Human Adaptation to Climate Change in the Face of Forest Megadisturbances
Paige Fischer - U-M School for Environment and Sustainability
Gretchen Keppel-Aleks - U-M College of Engineering, Climate and Space Sciences and Engineering
Seth Guikema - U-M College of Engineering, Industrial Operations Engineering
Bill Currie - U-M School for Environment and Sustainability
Matthew Hamilton - U-M School for Environment and Sustainability
Forests, which provide critical goods and services to society, will be greatly affected by changes in global precipitation and temperature patterns. Forest management and land use decisions by humans will interact with climate-driven change, exacerbating or ameliorating hazards and risks. However, despite substantial investments in modeling global climate change and local vegetation response, little work has been done to incorporate knowledge about human influences into models of climate impacts on forests to date. This interdisciplinary team of researchers from social and natural science and engineering fields investiaged the following actionable question: How can information about human behavior improve climate impact models to inform decision-making regarding adaptation?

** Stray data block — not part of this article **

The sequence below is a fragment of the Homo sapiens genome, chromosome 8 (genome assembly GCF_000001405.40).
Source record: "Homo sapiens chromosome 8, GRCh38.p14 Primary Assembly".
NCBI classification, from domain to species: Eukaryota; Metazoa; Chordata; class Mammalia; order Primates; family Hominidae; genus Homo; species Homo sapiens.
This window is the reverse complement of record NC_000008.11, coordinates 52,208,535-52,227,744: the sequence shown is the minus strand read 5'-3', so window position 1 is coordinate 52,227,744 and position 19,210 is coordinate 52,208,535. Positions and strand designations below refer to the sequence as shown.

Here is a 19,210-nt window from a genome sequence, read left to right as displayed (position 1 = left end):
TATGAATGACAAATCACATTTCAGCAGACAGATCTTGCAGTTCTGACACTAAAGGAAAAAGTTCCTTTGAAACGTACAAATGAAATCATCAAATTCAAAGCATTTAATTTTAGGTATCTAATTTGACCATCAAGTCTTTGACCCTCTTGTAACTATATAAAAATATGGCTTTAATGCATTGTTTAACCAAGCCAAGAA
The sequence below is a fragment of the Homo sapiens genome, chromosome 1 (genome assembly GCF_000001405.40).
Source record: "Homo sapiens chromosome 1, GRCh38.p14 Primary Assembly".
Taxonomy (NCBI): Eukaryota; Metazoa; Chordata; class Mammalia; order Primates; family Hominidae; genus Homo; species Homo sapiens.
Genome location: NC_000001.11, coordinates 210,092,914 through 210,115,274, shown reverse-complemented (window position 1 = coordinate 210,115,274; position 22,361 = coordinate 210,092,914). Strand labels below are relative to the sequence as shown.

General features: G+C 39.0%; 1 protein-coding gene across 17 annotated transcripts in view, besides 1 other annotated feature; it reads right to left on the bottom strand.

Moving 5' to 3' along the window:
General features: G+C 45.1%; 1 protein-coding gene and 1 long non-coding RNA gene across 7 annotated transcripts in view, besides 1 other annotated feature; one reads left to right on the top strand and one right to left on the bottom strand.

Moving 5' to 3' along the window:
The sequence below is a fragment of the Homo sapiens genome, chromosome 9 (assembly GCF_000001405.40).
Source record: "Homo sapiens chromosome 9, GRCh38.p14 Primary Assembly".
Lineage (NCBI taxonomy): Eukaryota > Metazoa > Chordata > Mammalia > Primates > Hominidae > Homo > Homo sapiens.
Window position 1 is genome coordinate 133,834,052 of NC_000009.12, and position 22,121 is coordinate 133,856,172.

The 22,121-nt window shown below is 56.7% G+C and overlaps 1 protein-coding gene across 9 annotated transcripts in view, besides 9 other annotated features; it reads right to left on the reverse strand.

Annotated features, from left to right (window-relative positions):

A critical first step in investigating this question was identifying knowledge gaps and information needs. The team pursued the following objectives:
- Inventory the various ways that humans have been represented in models of climate impacts on terrestrial ecosystems;
- Evaluate these approaches for their potential application in forest systems; and
- Assess climate impact information needs among land management and socio-economic development organizations and agencies that seek to assist forest managers and forest-dependent communities with adaptation planning.
With a focus on the U.S. Great Lakes and Pacific Northwest regions, where downscaled climate models project increasing wildfire, insect, disease, storm and drought-related stress in forests, the team synthesized published research and research-in progress and engaged decision-makers in discussions of current and potential future information needs.The work helped to develop longer-term reserarch plans and collaborative relationships with partner organizations that bridge the gap between climate science research and the management needs of land owners and managers, policymakers, and the public.
For more information, read the final project report (PDF)
This project received a $10,000 Emerging Opportunities Fall Catalyst Grant in 2017.